[...] sight, analysts are now concerned over the possibility of a repeat of 2018's August-September crash which saw the Lira devalued by more than 30%
[…] sight, analysts are now concerned over the possibility of a repeat of 2018’s August-September crash which saw the Lira devalued by more than 30%.
While currently facing a recession, the Turkish economy remains fragile with a plethora of domestic and external headwinds to contend with.
Domestically, political risks remain a key driver of negative Lira sentiment in the wake of local elections. Having lost the vote in Istanbul, President Erdogan’s AKP party launched an appeal to overturn the ballot – a request which was approved by the Turkey’s High Electoral Commission with the re-run of the election expected to take place June 23rd.
On the geopolitical front, Turkey remains at loggerheads with the US over Erdogan’s plans to purchase a Russian-made missile defence system – a move which could spur the US administration to impose sanctions, adding further headwinds to already challenging economic conditions.
“The risk of a crash is high, however, particularly if indeed Turkey sticks by its intentions to purchase the Russian defence system, triggering US sanctions. This lira crash would likely be more severe than what was noted in August 2018,” wrote SeekingAlpha analysts.
Furthermore, recent headlines have indicated that Erdogan could be on the verge of escalating already tense relations with Cyrpiot and Greek neighbouring nations over natural gas drilling rights.
Chief investment officer, Matein Khalid of Asas Capital wrote […] to reach 10.0 before mid-2022.
CBRT Opts For Short-Term Support Over Longer-Term Fix
A key source of the lira’s instability has stemmed fluctuating foreign reserve levels. While the Central Bank of the Republic of Turkey (CBRT) hasn’t officially commented on the root cause of fluctuating reserve levels an increasing number of reports have shown that the CBRT is boosting reserves through swaps that are seen to be dangerously adding to Turkey’s short-term debt obligations.
Contributing to the demand for foreign reserves, Turks themselves have flocked to adopt foreign currencies – and even cryptocurrencies – amid fears of a repeat of 2018’s Lira crash.
According to the latest figures Turkey’s BDDK banking watchdog, foreign exchange deposits accounted 55% of all deposits in the banking sector.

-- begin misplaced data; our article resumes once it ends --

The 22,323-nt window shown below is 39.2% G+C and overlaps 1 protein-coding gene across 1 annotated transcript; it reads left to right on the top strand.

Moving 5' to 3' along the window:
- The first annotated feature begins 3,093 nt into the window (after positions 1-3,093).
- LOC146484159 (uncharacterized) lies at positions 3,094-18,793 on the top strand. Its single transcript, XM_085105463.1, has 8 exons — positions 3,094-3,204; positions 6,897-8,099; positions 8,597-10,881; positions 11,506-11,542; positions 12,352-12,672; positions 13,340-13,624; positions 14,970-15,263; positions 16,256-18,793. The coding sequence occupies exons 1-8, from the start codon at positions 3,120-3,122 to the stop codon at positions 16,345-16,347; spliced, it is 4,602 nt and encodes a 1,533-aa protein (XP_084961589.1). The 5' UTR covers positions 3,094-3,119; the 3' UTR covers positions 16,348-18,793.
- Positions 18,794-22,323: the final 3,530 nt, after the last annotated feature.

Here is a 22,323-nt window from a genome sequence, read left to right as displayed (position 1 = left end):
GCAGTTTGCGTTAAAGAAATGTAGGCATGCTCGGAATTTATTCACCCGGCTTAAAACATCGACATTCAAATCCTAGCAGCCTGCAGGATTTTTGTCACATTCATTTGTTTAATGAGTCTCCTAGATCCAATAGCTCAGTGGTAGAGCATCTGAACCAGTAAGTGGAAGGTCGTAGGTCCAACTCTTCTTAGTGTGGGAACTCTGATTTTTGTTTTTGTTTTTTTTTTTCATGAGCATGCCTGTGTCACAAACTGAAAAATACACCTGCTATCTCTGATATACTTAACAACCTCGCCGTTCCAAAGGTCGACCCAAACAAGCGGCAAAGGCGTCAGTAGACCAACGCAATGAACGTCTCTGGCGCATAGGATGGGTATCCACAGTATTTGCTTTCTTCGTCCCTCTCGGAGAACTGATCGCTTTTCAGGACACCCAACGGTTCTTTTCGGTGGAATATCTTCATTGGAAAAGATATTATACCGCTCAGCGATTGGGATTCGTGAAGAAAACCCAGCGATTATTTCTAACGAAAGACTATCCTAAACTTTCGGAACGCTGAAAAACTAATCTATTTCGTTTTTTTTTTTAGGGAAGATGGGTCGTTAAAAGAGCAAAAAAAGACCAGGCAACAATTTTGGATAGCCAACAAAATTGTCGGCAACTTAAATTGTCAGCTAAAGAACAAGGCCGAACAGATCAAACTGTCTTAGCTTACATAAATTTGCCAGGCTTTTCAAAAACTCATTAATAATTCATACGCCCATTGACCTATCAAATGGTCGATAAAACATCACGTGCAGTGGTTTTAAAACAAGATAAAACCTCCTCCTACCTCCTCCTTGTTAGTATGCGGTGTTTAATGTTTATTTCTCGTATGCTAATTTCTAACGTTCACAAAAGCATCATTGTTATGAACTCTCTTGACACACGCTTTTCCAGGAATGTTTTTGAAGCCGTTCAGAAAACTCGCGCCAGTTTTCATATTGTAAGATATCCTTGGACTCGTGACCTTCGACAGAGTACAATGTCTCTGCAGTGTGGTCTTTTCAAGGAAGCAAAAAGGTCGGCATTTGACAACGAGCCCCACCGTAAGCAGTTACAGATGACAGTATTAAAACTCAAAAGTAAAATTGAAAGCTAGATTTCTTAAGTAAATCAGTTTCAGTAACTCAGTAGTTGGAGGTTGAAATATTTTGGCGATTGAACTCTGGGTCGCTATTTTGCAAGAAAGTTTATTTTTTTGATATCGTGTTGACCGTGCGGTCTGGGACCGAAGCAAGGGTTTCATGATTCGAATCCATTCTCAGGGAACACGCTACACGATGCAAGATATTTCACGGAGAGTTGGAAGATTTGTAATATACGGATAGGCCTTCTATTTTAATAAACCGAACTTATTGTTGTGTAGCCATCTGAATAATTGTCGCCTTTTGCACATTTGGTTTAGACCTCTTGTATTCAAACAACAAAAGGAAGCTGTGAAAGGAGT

The most recent efforts the CBRT to discourage locals hoarding foreign currency over the Lira saw the central bank raise the reserve requirement rates on foreign exchange deposits at commercial banks.
“It aims to make it more attractive for banks to collect lira deposits,â€ said one Turkish investor, adding”As a secondary effect, it is a decision that will increase the central bankâ€™s reserves.â€
While the efforts have provided some near-term support for the Lira, the longer-term negative impact could offset any short-term benefits according to credit rating agency Moody’s who said that the regulatory changes are likely to negatively impact Turkish Banks while increased’dollarisation’ will continue to lower Lira-demand.
“Given the increased concentration of foreign-currency deposits in banksâ€™ funding profiles, the recent regulations are negative for Turkish banksâ€™ credit quality because they weaken depositor confidence, specifically in relation to foreign-exchange deposits,â€ Moodyâ€™s said in a statement published on Monday.
Given the abundance of negative factors at play for the Lira, the outlook is unsurprisingly negative with consensus among analysts pointing towards further TRY losses.
In an article published late last week, Wall Street Journal economists wrote that the most effective way for the Turkey to escape the current crisis would be to peg the Turkish Lira to either the Euro or the US Dollar.
“The best solution is to implement a currency board that fixes the lira to the dollar or euro. After freezing the monetary base, the lira would float for a period before a fixed rate is set,” WSJ economists wrote.
However, the nationalist rhetoric put forth by President Erdogan leaves analysts with limited expectations that the President would pursue such an option leaving the overarching outlook bleak for the TRY.
Summarising their expectations for the TRY, WSJ economists added “Mr. Erdogan shows no signs of understanding his own role in the lira mess, so investors and financial ministries around the world should prepare in case of a lira crash.”